The article is theoretical and applied and represents the result of studying and assessing the quality of life as an integral indicator that determines the attractiveness of territories. The theoretical part of the study was built by the authors of the article on the basis of sociological understanding and economic interpretation of the category “population life quality”, on the basis of communication between the works of Russian and foreign scientists, as well as in the process of their own scientific research, the results of which are published in a series of publications and research reports. Desk research took place between 2010 and 2018. Field studies were carried out in 17 large cities of the Central Federal District of the Russian Federation in 2017 and were carried out according to criteria such as socio-economic conditions of the population, the possibility of professional, entrepreneurial, creative and other activities that increase the well-being of respondents; comfort level of life; development of social infrastructure; creation of conditions for comprehensive personal development, as well as the level of attractiveness (attractiveness) of the territory in the economic, marketing and psychological aspects. The results of the study confirmed that large cities are not only developed industrial centers, but also, for the most part, accumulate objects of education, science, culture, religion, sports, attracting tourists and providing a high standard of living for residents.
Keywords: Life qualityregional economymarketing of territoriescities’ attractivenesssocio-economic conditions
As it’s known, the most relevant and interesting research topics and scientific projects are formed at the junction of various scientific areas. The authors of this article, specializing in the areas of research on marketing, marketing communications, services, tourism, the regional economy and the quality of life, and having numerous publications on such diverse topics, have prepared a joint article that demonstrates the possibilities of scientific partnership.
On the one hand, the development of domestic tourism is ensured by growth, and on the other hand, strengthens the regional economy. At the same time, an important factor in this development is the attractiveness of this territory and the life quality within it. What factors of quality of life in large cities of Russia contribute to the growth of such attractiveness are analyzed by the authors.
The author’s position regarding such a difficult category from the point of view of sociological understanding and economic assessment of the category “quality of life” of the population” has developed under the influence of the works of scientists and researchers in this field: (Zarakovsky, 2009), (Zaslavskaya, 2011; Pavlenok et al., 2010) and others, as well as in the process of scientific research conducted with the direct participation of the co-authors of this article (Bank, Kirova, & Hristoforova, 2016; Makeeva & Hristoforova, 2014; Nazina, Platonova, Hristoforova, & Kolgushkina, 2010; Kharitonova, 2015, 2016; Kharitonova & Sharkova, 2018).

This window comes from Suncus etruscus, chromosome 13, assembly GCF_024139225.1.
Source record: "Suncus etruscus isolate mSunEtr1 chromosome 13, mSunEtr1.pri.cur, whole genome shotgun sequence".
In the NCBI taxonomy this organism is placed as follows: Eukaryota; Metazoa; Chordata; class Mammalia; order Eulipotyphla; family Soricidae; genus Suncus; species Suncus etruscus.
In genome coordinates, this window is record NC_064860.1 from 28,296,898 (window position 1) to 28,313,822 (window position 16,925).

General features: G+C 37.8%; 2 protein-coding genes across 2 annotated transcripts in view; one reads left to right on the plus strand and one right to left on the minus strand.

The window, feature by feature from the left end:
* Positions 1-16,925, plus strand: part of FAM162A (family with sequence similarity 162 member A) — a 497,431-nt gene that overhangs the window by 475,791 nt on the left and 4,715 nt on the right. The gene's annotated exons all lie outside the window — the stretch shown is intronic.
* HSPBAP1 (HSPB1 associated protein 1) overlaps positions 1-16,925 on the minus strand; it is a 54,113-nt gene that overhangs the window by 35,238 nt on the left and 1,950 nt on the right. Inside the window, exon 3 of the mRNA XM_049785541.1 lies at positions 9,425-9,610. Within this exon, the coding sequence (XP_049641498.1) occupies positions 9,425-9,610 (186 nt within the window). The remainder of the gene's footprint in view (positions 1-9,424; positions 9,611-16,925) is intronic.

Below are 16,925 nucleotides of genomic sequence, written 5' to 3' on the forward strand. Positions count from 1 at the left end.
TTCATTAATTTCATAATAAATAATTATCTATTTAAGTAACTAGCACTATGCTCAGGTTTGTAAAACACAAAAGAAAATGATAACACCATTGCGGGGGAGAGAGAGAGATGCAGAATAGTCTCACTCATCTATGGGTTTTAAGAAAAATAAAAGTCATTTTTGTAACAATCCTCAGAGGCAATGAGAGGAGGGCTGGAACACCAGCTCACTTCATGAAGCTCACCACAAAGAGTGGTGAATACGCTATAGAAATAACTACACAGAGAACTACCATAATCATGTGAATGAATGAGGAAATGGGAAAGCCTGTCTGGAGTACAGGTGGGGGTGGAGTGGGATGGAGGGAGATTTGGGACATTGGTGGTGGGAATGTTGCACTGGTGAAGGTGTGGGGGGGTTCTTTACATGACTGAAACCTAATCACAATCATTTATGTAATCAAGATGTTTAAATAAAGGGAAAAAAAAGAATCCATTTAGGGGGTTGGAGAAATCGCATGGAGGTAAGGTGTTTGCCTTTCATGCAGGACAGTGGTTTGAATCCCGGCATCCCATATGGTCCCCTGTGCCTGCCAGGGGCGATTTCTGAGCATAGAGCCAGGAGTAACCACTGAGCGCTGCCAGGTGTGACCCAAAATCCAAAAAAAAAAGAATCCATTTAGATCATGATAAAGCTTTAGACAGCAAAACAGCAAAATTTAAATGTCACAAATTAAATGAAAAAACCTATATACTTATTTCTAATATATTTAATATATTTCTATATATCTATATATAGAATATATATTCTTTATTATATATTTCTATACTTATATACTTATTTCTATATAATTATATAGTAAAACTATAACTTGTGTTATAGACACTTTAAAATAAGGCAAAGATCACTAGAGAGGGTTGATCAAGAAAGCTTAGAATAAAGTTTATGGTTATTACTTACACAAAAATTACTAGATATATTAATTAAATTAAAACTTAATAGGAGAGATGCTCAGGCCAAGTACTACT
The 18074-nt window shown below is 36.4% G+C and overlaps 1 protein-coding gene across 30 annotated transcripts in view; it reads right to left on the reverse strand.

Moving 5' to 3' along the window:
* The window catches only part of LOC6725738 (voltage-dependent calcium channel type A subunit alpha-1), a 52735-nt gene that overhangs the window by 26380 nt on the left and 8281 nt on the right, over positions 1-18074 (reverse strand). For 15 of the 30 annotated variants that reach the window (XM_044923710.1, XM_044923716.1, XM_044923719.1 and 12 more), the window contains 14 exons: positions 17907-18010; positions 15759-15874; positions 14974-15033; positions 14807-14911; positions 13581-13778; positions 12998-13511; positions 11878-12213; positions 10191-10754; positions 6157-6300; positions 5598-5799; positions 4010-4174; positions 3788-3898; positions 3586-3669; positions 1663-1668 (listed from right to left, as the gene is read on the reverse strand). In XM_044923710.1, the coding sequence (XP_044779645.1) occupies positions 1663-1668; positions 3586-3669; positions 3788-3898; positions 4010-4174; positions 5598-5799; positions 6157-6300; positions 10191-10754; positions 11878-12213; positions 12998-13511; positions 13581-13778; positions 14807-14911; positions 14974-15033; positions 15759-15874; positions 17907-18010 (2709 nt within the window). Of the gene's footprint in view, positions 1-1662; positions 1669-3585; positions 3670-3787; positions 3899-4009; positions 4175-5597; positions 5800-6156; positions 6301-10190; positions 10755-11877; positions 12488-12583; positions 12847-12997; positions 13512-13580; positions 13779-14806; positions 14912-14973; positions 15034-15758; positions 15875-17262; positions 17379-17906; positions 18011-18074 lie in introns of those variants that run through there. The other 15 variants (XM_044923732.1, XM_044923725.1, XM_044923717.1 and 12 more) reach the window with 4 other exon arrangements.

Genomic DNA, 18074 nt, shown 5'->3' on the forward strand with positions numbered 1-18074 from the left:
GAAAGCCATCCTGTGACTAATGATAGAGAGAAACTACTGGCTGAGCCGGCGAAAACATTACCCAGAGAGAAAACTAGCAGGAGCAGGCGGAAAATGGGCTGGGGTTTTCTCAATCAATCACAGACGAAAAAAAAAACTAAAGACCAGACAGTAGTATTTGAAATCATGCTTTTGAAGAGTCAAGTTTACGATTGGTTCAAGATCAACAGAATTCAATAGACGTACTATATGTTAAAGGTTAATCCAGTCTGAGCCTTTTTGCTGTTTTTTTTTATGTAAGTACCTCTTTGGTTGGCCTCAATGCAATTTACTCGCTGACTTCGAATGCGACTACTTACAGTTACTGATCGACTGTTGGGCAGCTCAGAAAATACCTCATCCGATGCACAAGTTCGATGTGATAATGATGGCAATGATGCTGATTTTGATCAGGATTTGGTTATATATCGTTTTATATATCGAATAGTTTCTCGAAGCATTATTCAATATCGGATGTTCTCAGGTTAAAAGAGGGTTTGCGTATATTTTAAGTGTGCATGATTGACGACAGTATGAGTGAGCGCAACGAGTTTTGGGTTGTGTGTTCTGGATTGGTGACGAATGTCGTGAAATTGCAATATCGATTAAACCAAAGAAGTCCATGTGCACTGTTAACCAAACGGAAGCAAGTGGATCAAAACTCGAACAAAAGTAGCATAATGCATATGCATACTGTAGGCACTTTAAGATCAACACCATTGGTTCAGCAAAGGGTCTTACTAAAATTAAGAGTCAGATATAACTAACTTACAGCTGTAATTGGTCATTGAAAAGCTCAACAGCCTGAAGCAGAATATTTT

Many authors emphasize the impact of tourism on the quality of life of the population in cities (Biagi, Ladu, Meleddu, & Royuela, 2019). A special place is given to social tourism (Pyke, Pyke, & Watuwa, 2019). Leisure time trends increase the importance of tourism in providing quality of life (Randle, Zhang, & Dolnicar, 2019; Jepson, Stadler, & Spencer, 2019). Moreover, the “quality of life” is also transferred to the quality of stay (Huang, Chen, & Gao, 2019; Peters, Kallmuenzer, & Buhalis, 2019).
According to the hypothesis put forward by the authors, the assessment of the life quality should be approached taking into account: ensuring the socio-economic conditions for the life of the population and engaging in professional, entrepreneurial or other activities aimed at improving its well-being; the level of comfort of living, the development of social infrastructure and the creation of conditions for full personal development; level of attraction (attractiveness) of the territory in the economic, marketing and psychological aspects. The listed factors are significantly differentiated by regional feature, which dictates the need to consider the regional aspect. In this regard, studies were conducted in the Central Federal District (CFD) of the Russian Federation.